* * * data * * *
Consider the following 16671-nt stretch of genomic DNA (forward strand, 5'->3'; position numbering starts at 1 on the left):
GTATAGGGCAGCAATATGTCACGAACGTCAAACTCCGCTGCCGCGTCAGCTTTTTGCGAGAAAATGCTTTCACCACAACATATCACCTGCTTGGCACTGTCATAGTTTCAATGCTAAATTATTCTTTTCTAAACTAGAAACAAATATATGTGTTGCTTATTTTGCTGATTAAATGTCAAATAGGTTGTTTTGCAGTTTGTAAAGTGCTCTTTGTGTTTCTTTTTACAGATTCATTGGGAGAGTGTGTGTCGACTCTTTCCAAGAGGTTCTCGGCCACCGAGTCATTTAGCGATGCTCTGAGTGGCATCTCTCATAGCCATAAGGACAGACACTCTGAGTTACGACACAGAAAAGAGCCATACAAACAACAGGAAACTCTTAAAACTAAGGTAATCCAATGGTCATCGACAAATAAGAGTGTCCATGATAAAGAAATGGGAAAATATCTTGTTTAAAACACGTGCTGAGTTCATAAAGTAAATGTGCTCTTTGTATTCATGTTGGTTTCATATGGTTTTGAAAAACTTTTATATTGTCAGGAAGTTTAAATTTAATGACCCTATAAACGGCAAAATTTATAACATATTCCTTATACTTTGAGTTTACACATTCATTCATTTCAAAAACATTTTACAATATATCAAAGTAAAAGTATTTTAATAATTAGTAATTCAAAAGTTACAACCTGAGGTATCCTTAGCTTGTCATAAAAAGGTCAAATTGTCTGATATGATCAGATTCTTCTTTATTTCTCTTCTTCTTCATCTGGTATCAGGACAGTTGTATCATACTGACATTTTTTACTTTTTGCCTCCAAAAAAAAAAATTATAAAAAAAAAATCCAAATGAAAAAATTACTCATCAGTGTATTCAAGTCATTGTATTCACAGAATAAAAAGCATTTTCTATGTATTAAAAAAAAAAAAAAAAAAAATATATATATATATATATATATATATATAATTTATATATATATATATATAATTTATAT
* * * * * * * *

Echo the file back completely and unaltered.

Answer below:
Consider the following 16671-nt stretch of genomic DNA (forward strand, 5'->3'; position numbering starts at 1 on the left):
GTATAGGGCAGCAATATGTCACGAACGTCAAACTCCGCTGCCGCGTCAGCTTTTTGCGAGAAAATGCTTTCACCACAACATATCACCTGCTTGGCACTGTCATAGTTTCAATGCTAAATTATTCTTTTCTAAACTAGAAACAAATATATGTGTTGCTTATTTTGCTGATTAAATGTCAAATAGGTTGTTTTGCAGTTTGTAAAGTGCTCTTTGTGTTTCTTTTTACAGATTCATTGGGAGAGTGTGTGTCGACTCTTTCCAAGAGGTTCTCGGCCACCGAGTCATTTAGCGATGCTCTGAGTGGCATCTCTCATAGCCATAAGGACAGACACTCTGAGTTACGACACAGAAAAGAGCCATACAAACAACAGGAAACTCTTAAAACTAAGGTAATCCAATGGTCATCGACAAATAAGAGTGTCCATGATAAAGAAATGGGAAAATATCTTGTTTAAAACACGTGCTGAGTTCATAAAGTAAATGTGCTCTTTGTATTCATGTTGGTTTCATATGGTTTTGAAAAACTTTTATATTGTCAGGAAGTTTAAATTTAATGACCCTATAAACGGCAAAATTTATAACATATTCCTTATACTTTGAGTTTACACATTCATTCATTTCAAAAACATTTTACAATATATCAAAGTAAAAGTATTTTAATAATTAGTAATTCAAAAGTTACAACCTGAGGTATCCTTAGCTTGTCATAAAAAGGTCAAATTGTCTGATATGATCAGATTCTTCTTTATTTCTCTTCTTCTTCATCTGGTATCAGGACAGTTGTATCATACTGACATTTTTTACTTTTTGCCTCCAAAAAAAAAAATTATAAAAAAAAAATCCAAATGAAAAAATTACTCATCAGTGTATTCAAGTCATTGTATTCACAGAATAAAAAGCATTTTCTATGTATTAAAAAAAAAAAAAAAAAAAATATATATATATATATATATATATATATAATTTATATATATATATATATAATTTATAT